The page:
“At one precinct in Bremen, 900 people had voted by noon,” said Elections Superintendent Vaughn Gable. “And in Tallapoosa, at another precinct, their was a line early in the morning.”
In fact, most counties in the state of Georgia saw between 70 and 80 percent voter turnout on Tuesday, according to the Secretary of State’s website.
Though these results are unofficial until Friday, the deadline to have all absentee ballots in, 100 percent of the precincts have reported their unofficial results.
In the race for U.S. President, Republican challenger Mitt Romeny beat out President Barack Obama with 81.17 percent of the local vote. Obama took only 17.19 percent of the local vote, and Libertarian challenger Gary Johnson took 1.31 percent of the local vote. However, Obama did garner reelection by winning the most electoral votes nation-wide on Tuesday.
Also on the national stage, Tom Graves will remain our representative in the U.S. House for our district.
In local races, Haralson County Commission Chairman Allen Poole and District 1 County Commission challenger Kenneth Smith ran unopposed. Smith will fill current District 1 Commissioner Eric Robinson’s seat, as Robinson ran against Poole for the Chairman’s seat in the primary, and therefore could not run for his current sea. District 3 County Commissioner Vance Posey lost his post by a small margin to challenger John Dobbs. Posey received 45.01 percent of local votes, while Dobbs received 54.95 percent.
In local Board of Education races, District 4 Board member Dr. Martha Smith was running unopposed in the general election as she beat out challenger Susan Forrister in the primary. However, BOE District 1 did see a race between Republican Gail Ray and Democrat Robbie Jordan. Ray beat out Jordan with 78.35 percent of the vote.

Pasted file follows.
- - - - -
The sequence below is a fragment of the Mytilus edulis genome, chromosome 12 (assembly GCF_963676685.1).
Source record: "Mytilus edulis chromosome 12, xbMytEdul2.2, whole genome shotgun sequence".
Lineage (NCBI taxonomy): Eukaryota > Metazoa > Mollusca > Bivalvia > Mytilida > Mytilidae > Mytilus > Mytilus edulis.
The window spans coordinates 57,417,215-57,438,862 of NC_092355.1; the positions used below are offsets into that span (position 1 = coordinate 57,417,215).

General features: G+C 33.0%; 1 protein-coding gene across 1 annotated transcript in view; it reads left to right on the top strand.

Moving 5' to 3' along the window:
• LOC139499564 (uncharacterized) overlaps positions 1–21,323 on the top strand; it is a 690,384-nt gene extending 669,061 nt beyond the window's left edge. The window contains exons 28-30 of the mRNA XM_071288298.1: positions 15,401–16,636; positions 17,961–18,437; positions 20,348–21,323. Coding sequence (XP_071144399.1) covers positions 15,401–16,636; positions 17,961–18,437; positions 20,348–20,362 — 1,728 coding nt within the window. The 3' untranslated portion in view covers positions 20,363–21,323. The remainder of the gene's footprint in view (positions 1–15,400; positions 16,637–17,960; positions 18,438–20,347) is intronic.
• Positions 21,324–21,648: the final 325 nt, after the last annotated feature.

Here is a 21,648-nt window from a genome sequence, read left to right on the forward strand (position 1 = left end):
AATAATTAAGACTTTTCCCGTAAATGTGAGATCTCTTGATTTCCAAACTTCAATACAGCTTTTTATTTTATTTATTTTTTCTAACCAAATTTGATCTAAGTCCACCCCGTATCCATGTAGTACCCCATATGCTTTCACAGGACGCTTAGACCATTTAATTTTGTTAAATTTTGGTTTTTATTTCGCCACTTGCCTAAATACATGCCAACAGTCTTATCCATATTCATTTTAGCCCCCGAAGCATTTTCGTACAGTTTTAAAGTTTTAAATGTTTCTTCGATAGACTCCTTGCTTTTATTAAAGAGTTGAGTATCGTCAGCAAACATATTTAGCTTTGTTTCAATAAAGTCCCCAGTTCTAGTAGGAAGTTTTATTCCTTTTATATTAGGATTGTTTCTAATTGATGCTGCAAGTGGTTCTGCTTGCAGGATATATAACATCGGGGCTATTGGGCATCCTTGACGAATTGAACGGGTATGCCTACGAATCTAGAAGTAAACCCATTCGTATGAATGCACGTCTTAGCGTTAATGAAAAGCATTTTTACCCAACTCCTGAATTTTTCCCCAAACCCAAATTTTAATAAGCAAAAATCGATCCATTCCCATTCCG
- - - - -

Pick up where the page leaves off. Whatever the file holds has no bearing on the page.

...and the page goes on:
For the post of Chief Magistrate, Republican incumbent Brandon Heath maintained his seat with 78.62 percent of the vote, beating out his challenger, Independent Steve Stovall.
In the race for Georgia House of Representatives District 16, Republican challenger Trey Kelley took the seat from incumbent Democrat Rick Crawford. House Representative for District 18 Republican Kevin Cooke will keep his seat, as his challenger Pat Rhudy only garnered 29 percent of the district vote.
State Senator Bill Heath, the incumbent, ran unopposed and will remain in office.
Also Chuck Eaton and Stan Wise were elected locally and state-wide as our new Public Service Commissioners.
In regard to the proposed constitutional amendments, Haralson County voted down the Charter Schools amendment, with 56.11 percent of residents voting against it. However, state-wide the measure received enough support to move on to the legislature for approval.
With approval of Amendment 1, the state will create a commission that can approve charter schools in local communities, even if local school boards have previously denied the application. Supporters of the amendment believed this is necessary to bypass school boards that resist competition; opponents fear a loss of local control and a shift of money from traditional public schools.
The commission will most likely be formed early next year, with appointees from Gov. Nathan Deal and other elected officials.
A second constitutional amendment was also passed. The second amendment question on the ballot, which allows the state to enter into multi-year lease agreements, was approved state-wide and garnered 53.65 of the local vote.
The following candidates were running unopposed in the general election for other posts around the county: Jack Browning for District Attorney, James Hulsey Jr. for Probate Court Judge, Becky Robinson for Clerk of Superior Court, Eddie Mixon for Sheriff, Barbara Ridley for Tax Commissioner, Greg Dewberry for Surveyor, Danny Hutcheson for Coroner.